NTEU congratulates Nulloo Yumbah on a successful celebration and Forum
Indigenous Education & Employment Forum a great success!
Over 50 people from CQUniversity, the local Rockhampton community and the NTEU attended the Nulloo Yumbah 25 years of service to CQUniversity celebration. After an inspiring welcome to country from Darumbal elder, Ros Dunphy, the Director of Nulloo Yumbah, William Oates opened the forum by saying this was a ‘big celebration’ for Nulloo Yumbah. Speakers then brought some relevant messages to light.
Australia misses an opportunity when Indigenous culture is not embraced, and if embraced we would have a richer history. Words are easy but genuine action is much harder. In 2011 the University will increase Indigenous employment at all levels; look at the role of Nulloo Yumbah; audit Indigenous content in programs; and audit the implementation of the CQU Reconciliation Statement.
The University needs a stronger Indigenous voice on campus; a voice that says, ‘we want to achieve better in partnership with the University – please give us a go’.
The CQU Reconciliation Statement was approved by CQU Council; hence it provides direction to the Vice-Chancellor to make the Statement genuine through action.
‘Creative custodianship’ was advanced as an organisational principle to define who we are (identity), and allow us to move forward (purpose and meaning). A custodian is somebody responsible for holding or looking after something seen as valuable or endangered on behalf of another person; through education and employment we are responsible to the next generation for their prosperity.
Recent research has shown that decision-making on an equal footing and in partnership (camp site outlook – coming to talk, coming to make a decision) was the most effective leadership model to sustain Indigenous participation, retention and success in Higher Education.
Education and employment are the answer to a lot of problems experienced by Indigenous Australians. Education is seen as an opportunity that opens doors. Nulloo Yumbah staff have seen the positive changes in the lives of their students, their community, and their family. Families will accept university education as normal when a family member succeeds at university; however success should not be measured only on graduating with a degree, but also with what life skills and new knowledge students take away.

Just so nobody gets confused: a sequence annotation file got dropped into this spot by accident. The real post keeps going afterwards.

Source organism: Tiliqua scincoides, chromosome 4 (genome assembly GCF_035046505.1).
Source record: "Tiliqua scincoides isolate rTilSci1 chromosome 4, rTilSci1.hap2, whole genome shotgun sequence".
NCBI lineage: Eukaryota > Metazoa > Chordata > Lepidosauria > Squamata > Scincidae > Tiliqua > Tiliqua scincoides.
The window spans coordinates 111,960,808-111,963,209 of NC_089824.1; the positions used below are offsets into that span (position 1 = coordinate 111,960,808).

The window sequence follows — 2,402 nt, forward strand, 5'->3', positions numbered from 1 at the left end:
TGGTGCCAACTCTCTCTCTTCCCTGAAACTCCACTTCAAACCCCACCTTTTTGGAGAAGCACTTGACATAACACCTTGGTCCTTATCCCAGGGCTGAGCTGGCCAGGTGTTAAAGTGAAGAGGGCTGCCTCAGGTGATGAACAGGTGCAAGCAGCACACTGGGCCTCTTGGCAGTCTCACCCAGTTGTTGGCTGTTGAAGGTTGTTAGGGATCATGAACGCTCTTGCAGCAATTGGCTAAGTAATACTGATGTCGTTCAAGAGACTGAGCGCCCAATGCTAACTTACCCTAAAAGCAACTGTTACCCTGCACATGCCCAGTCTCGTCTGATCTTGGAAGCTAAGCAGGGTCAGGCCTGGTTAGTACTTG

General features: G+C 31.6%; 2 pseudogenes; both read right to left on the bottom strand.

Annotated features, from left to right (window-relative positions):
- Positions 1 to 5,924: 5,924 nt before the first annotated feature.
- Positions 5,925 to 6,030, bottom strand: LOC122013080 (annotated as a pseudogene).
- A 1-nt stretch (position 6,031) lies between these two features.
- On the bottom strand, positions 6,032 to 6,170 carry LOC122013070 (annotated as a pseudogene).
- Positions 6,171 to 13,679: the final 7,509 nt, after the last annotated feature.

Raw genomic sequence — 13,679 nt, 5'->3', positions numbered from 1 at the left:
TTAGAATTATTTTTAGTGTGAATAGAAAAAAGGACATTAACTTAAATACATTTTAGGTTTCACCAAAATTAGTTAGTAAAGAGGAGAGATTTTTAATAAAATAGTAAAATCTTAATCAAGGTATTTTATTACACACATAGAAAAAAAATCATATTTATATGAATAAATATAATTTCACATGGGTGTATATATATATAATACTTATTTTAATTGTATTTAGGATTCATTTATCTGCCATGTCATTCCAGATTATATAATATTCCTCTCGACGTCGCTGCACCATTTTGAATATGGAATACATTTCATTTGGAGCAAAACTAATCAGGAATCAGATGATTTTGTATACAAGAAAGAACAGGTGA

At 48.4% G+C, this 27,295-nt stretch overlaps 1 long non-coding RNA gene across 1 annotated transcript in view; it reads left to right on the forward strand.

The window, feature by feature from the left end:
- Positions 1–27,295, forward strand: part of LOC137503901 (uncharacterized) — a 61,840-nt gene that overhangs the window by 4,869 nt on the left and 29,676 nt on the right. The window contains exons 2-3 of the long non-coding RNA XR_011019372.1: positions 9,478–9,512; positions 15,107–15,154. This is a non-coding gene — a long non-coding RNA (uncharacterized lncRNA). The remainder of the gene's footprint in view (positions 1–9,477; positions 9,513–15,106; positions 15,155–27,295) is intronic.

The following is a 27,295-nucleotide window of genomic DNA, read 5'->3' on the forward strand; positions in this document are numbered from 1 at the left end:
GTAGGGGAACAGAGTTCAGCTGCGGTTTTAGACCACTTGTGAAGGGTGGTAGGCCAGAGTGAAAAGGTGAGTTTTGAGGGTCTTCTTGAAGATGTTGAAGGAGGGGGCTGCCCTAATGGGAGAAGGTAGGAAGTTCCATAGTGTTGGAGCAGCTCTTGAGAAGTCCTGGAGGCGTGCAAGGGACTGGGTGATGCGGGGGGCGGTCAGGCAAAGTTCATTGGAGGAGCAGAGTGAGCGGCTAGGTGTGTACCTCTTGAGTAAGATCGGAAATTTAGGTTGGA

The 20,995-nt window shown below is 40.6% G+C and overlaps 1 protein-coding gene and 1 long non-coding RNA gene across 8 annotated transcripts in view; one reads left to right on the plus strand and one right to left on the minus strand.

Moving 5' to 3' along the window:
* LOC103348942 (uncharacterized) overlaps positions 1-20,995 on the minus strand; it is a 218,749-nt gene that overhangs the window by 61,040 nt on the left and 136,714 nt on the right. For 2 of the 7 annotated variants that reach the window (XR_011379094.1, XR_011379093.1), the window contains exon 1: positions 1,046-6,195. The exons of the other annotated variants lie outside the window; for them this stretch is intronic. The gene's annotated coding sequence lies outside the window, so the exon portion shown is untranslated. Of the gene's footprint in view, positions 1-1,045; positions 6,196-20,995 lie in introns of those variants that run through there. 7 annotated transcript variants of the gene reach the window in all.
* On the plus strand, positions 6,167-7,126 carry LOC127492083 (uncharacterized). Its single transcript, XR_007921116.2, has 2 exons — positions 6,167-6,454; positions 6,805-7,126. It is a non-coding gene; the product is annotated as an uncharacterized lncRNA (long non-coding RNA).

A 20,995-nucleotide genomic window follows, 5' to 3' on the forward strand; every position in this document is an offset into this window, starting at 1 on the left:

Employment for Indigenous people is not just a job – secure employment can be the antidote to many of the social ills that plague our first nation’s peoples such as health, housing, education, life expectancy, and incarceration below or above acceptable levels for other Australians.
CQUniversity’s target of 34 Indigenous staff by 2012 representing 2.4% of total staff is a welcome milestone as it moves toward the local population demographic - 5.9% in Rockhampton, 5.9%, Mackay 3.6%, Gladstone 3.3%, Bundaberg 3.1% and Emerald with 3% (ABS 2006). Increased Indigenous employment at the University should not be limited to Nulloo Yumbah.
A senior executive or PVC (Indigenous) appointment was floated as an effective way to provide short and long-term strategic leadership in Indigenous Participation, Engagement, Education, Research, and Employment, hence positioning CQUniversity to play a leading role in the process of reconciliation, and in bridging the economic and social divides that persist between Indigenous and non-Indigenous Australians.
Coincidentally as the forum was drawing to a close Dr Michael Spence, Vice-Chancellor and Principal of University of Sydney announced he would establish a new position of Deputy Vice-Chancellor (Indigenous Strategy and Services); so why not CQUniversity?
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